fantasy book reviews science fiction book reviewsbook review Susan Cooper The Dark is RisingThe Dark is Rising by Susan Cooper

Despite multiple awards and a talent that is up there with the best of the fantasy authors, Susan Cooper’s The Dark is Rising series is often overlooked by readers in general. A five-part series, it deals with the battle between good and evil as waged by the Old Ones, several contemporary children, a range of mystical objects, and figures from history and legend. It sounds like pretty generic stuff, but Cooper’s gift lies in the telling of the story, and manages to take these well-trod aspects of the fantasy genre and turn them into something truly memorable.

Like Lloyd Alexander’s Prydain Chronicles (the best series with which these can be compared) it is the second book that is the most famous, and in this case it shares its title with the name of the overall series. The Dark is Rising is the story of eleven-year-old Will, who discovers his heritage as the youngest of the Old Ones: guardians of the world who fight against the malevolent Dark for the well being of mankind. With his mentor Merriman, Will travels through the mighty Doors of Time to learn his craft and skills, and then go up against the Black Rider — the strongest disciple of the Dark.

All of this takes place from Midwinter’s Eve to the Twelfth Night after Christmas, as the two separate powers’ strength waxes and wanes. Will’s role as the Sign-Seeker means that he must discover the location of six magical stones representing different elements, and bring them all together to create the circle. As he searches his small village, the Dark releases its weapons against him: vicious rooks, an innocent-looking farm girl, a traitor, and finally a terrible snowfall that threatens the lives of Will’s family, and the rest of the village. And through all of this is the mysterious figure of a tramp that sulks in the snow, fearing and hating Will, and yet with a terrible sadness to him that Will cannot understand.The Dark Is Rising Book Series (5 Books)

Will himself is not without strength and allies, and he faces adversary with the amazing personality that Cooper has shaped for him: the soul of an ancient inside the body and feelings of a small boy. He is perhaps one of the most fascinating, three-dimensional characters of children’s fantasy literature, and has to be fully read to be appreciated.

Cooper infuses her work with threads of real folklore and legend, everything from the old Celtic gods to the “specialness” of a seventh son. Likewise, her language is simply stunning — she literally takes us from a fascinating description of a twig, to an invocation of a range of planets and stars overhead. She also has a gift for creating emotion, especially fear — Will’s experiences with the forces of the Dark and the penetration of the snow are wonderfully, chillingly created.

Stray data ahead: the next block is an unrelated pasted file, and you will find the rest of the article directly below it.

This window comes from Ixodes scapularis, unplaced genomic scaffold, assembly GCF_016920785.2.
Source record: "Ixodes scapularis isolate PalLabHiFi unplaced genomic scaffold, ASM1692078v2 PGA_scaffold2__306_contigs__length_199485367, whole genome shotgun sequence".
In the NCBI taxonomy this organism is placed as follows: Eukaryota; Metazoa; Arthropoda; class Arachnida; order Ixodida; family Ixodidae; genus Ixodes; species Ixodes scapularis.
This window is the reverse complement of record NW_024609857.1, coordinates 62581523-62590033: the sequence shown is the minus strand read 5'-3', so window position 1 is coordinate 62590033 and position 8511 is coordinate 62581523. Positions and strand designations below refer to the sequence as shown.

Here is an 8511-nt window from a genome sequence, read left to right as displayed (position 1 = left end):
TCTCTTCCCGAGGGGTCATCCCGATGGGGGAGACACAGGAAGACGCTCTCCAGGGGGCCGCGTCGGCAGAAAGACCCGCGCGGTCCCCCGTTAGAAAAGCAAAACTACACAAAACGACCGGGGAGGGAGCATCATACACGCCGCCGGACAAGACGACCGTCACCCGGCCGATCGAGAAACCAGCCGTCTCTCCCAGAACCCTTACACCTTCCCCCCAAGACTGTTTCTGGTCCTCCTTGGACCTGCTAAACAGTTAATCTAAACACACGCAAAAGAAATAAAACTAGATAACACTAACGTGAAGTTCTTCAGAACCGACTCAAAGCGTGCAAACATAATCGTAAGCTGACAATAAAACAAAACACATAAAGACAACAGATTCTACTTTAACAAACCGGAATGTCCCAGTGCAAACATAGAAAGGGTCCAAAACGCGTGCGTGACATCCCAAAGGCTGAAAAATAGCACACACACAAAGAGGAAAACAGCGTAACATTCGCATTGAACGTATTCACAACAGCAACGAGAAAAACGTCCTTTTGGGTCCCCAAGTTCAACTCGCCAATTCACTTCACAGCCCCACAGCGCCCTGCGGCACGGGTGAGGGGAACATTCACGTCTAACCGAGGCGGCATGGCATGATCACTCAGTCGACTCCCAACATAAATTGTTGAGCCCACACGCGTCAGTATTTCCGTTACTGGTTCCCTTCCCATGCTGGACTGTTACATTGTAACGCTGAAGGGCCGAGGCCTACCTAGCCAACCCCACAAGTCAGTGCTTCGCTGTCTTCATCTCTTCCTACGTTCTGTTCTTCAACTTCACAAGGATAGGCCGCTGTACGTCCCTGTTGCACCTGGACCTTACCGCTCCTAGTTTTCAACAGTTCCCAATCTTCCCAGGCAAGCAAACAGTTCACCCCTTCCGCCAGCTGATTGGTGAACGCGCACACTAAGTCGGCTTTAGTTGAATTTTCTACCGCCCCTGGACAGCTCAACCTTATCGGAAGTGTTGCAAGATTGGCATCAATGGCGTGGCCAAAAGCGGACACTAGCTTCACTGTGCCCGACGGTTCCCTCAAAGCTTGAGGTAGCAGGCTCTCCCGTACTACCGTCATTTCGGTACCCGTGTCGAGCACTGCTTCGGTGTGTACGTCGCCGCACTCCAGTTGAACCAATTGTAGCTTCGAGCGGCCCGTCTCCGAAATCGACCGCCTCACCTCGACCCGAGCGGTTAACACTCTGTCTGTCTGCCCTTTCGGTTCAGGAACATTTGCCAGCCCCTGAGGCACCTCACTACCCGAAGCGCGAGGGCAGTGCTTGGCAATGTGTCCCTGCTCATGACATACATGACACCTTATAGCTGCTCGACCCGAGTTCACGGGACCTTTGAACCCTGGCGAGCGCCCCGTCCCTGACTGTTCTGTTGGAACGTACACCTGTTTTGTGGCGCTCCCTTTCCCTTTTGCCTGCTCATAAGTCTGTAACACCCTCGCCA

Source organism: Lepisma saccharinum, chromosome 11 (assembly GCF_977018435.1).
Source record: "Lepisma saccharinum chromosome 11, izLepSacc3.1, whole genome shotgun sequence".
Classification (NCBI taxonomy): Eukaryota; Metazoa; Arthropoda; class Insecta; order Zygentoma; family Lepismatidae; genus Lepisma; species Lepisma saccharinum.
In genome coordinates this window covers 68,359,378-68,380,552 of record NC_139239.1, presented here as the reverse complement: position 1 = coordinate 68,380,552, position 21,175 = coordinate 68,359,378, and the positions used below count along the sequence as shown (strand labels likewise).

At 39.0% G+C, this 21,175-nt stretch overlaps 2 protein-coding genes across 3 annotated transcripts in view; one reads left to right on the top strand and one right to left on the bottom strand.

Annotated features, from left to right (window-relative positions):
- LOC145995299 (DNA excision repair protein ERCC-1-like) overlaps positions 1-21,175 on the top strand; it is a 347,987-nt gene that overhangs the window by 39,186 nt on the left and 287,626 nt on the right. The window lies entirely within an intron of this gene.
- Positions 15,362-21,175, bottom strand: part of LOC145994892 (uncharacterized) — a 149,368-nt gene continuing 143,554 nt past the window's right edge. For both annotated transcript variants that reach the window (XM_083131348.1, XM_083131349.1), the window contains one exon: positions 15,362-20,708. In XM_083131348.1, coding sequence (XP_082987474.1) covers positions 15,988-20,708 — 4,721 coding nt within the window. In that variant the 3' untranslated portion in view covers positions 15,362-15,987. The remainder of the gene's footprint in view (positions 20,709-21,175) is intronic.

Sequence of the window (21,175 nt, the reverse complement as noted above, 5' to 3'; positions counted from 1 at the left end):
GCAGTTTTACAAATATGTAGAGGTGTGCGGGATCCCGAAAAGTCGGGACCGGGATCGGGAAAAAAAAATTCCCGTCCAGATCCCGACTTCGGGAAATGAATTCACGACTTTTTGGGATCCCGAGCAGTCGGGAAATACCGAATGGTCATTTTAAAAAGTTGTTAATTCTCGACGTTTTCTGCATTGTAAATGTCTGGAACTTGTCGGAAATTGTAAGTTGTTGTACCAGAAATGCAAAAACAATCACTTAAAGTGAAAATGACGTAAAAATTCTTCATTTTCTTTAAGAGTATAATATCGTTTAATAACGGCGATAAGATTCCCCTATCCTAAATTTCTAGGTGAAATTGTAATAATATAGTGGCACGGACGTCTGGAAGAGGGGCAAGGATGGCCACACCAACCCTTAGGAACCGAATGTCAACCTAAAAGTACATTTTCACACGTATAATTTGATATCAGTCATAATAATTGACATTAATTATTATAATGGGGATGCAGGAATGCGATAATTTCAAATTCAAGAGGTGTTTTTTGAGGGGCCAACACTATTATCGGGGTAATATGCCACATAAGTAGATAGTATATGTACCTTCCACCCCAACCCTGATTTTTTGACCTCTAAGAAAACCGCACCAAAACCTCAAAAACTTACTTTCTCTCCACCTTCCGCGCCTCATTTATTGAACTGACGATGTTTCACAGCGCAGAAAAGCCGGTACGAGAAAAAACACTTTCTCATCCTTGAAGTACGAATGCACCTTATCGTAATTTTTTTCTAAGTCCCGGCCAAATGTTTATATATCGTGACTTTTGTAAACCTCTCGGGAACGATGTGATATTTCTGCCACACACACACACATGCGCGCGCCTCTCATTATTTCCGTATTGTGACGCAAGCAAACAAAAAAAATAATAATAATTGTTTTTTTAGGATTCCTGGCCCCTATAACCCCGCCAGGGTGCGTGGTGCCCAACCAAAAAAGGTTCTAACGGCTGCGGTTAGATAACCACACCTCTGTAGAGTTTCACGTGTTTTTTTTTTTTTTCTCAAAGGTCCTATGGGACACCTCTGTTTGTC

The previous story in this series was Over Sea, Under Stone, which featured three completely different children (who meet Will in the next book Greenwitch) in a setting that had much less emphasis on magical workings. In fact, when I first began reading this story I was initially rather confused and thought I’d picked up the wrong book. It does get off to a rather shaky start, with Will entering different worlds and times without the reader really knowing where he is, or how, or why. However, one must really read all of the books in order to gain the full picture of what’s going on, as there are foreshadowing images here that do not come to fruition till the final book. It pays to read this more than once — it’s one of those books that yields more information and detail each time.

Will’s family come across as clones of one another (there are slight differences, but not enough for me to be able to keep track of all the different siblings) but as a whole they are a cheerful, bickering, loving family: something indeed worth fighting the forces of Darkness for. Merriman Lyon, who is only character to appear in all five books, is as aloof, mysterious and grave as ever, and deserves a place among the great wizards of fantasy.

If you consider yourself a fantasy fan, then The Dark is Rising is must-read material. Beautifully crafted and endlessly fascinating, you should buy, not borrow this series.

Published in 1965. On holiday in Cornwall, the three Drew children discover an ancient map in the attic of the house that they are staying in. They know immediately that it is special. It is even more than that — the key to finding a grail, a source of power to fight the forces of evil known as the Dark. And in searching for it themselves, the Drews put their very lives in peril. This is the first volume of Susan Cooper’s brilliant and absorbing fantasy sequence known as The Dark Is Rising.


  • Rebecca Fisher

    REBECCA FISHER, with us since January 2008, earned a Masters degree in literature at the University of Canterbury in New Zealand. Her thesis included a comparison of how C.S. Lewis and Philip Pullman each use the idea of mankind’s Fall from Grace to structure the worldviews presented in their fantasy series. Rebecca is a firm believer that fantasy books written for children can be just as meaningful, well-written and enjoyable as those for adults, and in some cases, even more so. Rebecca lives in New Zealand. She is the winner of the 2015 Sir Julius Vogel Award for Best SFF Fan Writer.